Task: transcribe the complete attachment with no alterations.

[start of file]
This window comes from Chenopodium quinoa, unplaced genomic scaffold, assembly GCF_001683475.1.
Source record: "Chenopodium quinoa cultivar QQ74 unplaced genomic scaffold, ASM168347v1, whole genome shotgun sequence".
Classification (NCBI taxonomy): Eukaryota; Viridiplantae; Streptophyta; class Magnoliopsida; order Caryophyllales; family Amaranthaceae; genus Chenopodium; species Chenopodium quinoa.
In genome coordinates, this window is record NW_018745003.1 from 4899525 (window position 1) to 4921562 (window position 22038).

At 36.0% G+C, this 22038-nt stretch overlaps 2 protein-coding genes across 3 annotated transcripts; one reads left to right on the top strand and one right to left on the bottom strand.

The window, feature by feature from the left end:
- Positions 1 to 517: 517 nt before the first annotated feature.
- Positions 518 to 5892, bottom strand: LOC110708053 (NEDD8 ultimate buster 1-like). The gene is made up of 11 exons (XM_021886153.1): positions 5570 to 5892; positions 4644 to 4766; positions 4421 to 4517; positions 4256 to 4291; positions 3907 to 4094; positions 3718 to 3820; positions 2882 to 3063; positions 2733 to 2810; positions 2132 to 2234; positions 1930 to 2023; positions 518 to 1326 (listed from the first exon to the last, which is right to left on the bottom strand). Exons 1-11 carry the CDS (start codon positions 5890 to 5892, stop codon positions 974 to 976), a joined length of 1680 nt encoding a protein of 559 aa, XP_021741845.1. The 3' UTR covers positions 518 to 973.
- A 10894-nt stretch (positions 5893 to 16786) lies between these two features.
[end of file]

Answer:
This window comes from Chenopodium quinoa, unplaced genomic scaffold, assembly GCF_001683475.1.
Source record: "Chenopodium quinoa cultivar QQ74 unplaced genomic scaffold, ASM168347v1, whole genome shotgun sequence".
Classification (NCBI taxonomy): Eukaryota; Viridiplantae; Streptophyta; class Magnoliopsida; order Caryophyllales; family Amaranthaceae; genus Chenopodium; species Chenopodium quinoa.
In genome coordinates, this window is record NW_018745003.1 from 4899525 (window position 1) to 4921562 (window position 22038).

At 36.0% G+C, this 22038-nt stretch overlaps 2 protein-coding genes across 3 annotated transcripts; one reads left to right on the top strand and one right to left on the bottom strand.

The window, feature by feature from the left end:
- Positions 1 to 517: 517 nt before the first annotated feature.
- Positions 518 to 5892, bottom strand: LOC110708053 (NEDD8 ultimate buster 1-like). The gene is made up of 11 exons (XM_021886153.1): positions 5570 to 5892; positions 4644 to 4766; positions 4421 to 4517; positions 4256 to 4291; positions 3907 to 4094; positions 3718 to 3820; positions 2882 to 3063; positions 2733 to 2810; positions 2132 to 2234; positions 1930 to 2023; positions 518 to 1326 (listed from the first exon to the last, which is right to left on the bottom strand). Exons 1-11 carry the CDS (start codon positions 5890 to 5892, stop codon positions 974 to 976), a joined length of 1680 nt encoding a protein of 559 aa, XP_021741845.1. The 3' UTR covers positions 518 to 973.
- A 10894-nt stretch (positions 5893 to 16786) lies between these two features.